Shawn is extremely satisfied with what he's accomplished so far. He is always learning about new technology and information. He has accepted a leadership role as a floor supervisor, which has improved  his skill set. He has learn what he and his team are capable of and how to deal with conflict among employees.

When asked what the most rewarding part of pursuing welding was, Shawn said that seeing how much his educational background is acknowledged in the industry is a bonus.

He also doesn't mind the fact that he is 21 and doing ok for himself. The starting salary for a Welding Technologist is about $55,000 yearly. Along with the nice pay, Shawn says he appreciates that the learning possibilities are endless.

  As for advice, Shawn says that the more education you have the better. The more aspects of any trade that you know, the more opportunities and skills you will gain.

A “Patch of Uncertainty” Fuelled This Career Counsellor’s Career Change

By Jodi Lastman

In my current Career Counselling practice I ask people: “When you were young, what did you say you wanted to be when you grew up?”

My answer to that question is interesting. I said that I wanted to create female mannequins that more accurately depicted real women.  I’m not exactly sure where I got the idea (I think I saw a news piece on someone who was doing this). What I glean from this early answer is that I wanted to do something meaningful and disrupt the status quo.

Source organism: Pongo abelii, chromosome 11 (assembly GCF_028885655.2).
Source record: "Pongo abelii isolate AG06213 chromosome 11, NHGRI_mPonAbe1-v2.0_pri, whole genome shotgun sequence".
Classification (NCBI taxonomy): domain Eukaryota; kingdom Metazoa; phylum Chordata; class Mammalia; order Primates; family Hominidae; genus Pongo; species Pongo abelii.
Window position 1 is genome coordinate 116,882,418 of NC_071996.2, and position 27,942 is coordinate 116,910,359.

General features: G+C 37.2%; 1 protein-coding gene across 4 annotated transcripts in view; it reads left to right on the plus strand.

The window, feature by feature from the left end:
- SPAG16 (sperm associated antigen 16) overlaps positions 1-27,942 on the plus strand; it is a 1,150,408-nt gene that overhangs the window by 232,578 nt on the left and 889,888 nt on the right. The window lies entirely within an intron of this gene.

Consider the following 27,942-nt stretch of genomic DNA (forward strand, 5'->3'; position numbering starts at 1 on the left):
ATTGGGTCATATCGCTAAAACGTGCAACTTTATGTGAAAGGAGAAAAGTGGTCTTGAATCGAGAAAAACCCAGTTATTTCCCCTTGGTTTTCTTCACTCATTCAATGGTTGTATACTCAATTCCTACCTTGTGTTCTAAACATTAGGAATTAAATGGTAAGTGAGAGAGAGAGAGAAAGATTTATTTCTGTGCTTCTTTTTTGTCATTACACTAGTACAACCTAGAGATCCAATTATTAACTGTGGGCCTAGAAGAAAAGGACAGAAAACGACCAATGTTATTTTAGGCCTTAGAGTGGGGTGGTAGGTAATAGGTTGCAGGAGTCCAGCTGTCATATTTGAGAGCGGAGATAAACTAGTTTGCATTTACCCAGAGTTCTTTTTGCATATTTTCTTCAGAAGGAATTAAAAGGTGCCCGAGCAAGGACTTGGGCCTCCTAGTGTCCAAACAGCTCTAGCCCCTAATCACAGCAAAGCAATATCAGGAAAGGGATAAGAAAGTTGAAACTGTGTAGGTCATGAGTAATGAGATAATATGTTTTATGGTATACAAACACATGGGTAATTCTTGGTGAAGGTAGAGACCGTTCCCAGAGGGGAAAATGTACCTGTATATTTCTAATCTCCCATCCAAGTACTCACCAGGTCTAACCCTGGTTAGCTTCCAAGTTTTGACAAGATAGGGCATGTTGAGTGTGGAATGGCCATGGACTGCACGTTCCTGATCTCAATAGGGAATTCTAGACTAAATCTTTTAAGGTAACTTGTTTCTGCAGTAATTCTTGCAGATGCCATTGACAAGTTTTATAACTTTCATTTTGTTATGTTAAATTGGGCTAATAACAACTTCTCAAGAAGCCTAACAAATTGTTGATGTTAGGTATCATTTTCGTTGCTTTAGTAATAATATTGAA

Perhaps not surprisingly, given the interest in women’s representation, I ended up majoring in Women’s Studies and English at University of Western Ontario. I liked Women’s Studies so much that I ended up doing a Master’s at The Ohio State University.

My Master’s was the greatest two years of my life. But this blissful period came to an abrupt end as soon as I started to consider my “real world” options. The end of my Master’s was quickly approaching and I didn’t know what to do next. 

So, I did what any respectable person in my position would do...I went to Law School. Wait, I should rephrase that. I went to Law School for one semester. I left in a blur of anxiety, disappointment and utter confusion. What followed was a three year period in which I did the following:

  • Worked at The Volunteer Centre of Metro Toronto
  • Completed a certificate in Arts Management (including 2 internships)
  • Completed two years of a PhD in Film Studies in Pittsburgh
  • Quit the PhD and came home to Toronto

Behind all of the bouncing-around was a longing to do something good and meaningful in a world that seemed to be all about selling consumer goods that I had no interest in peddling. I had an existential angst that I couldn’t shake. I wanted to contribute but didn’t know how.

I articulated this to a Head-Hunter who specialized in the ad agency world. I plainly told him “I think I want to be in advertising, but I don’t want to sell soap.” His eyes lit up. That’s when I first discovered how powerful it can be when you can clearly articulate what you want. If you can’t say it, how can you hope to get it? A new path opened up and I’ve followed it for the last ten years.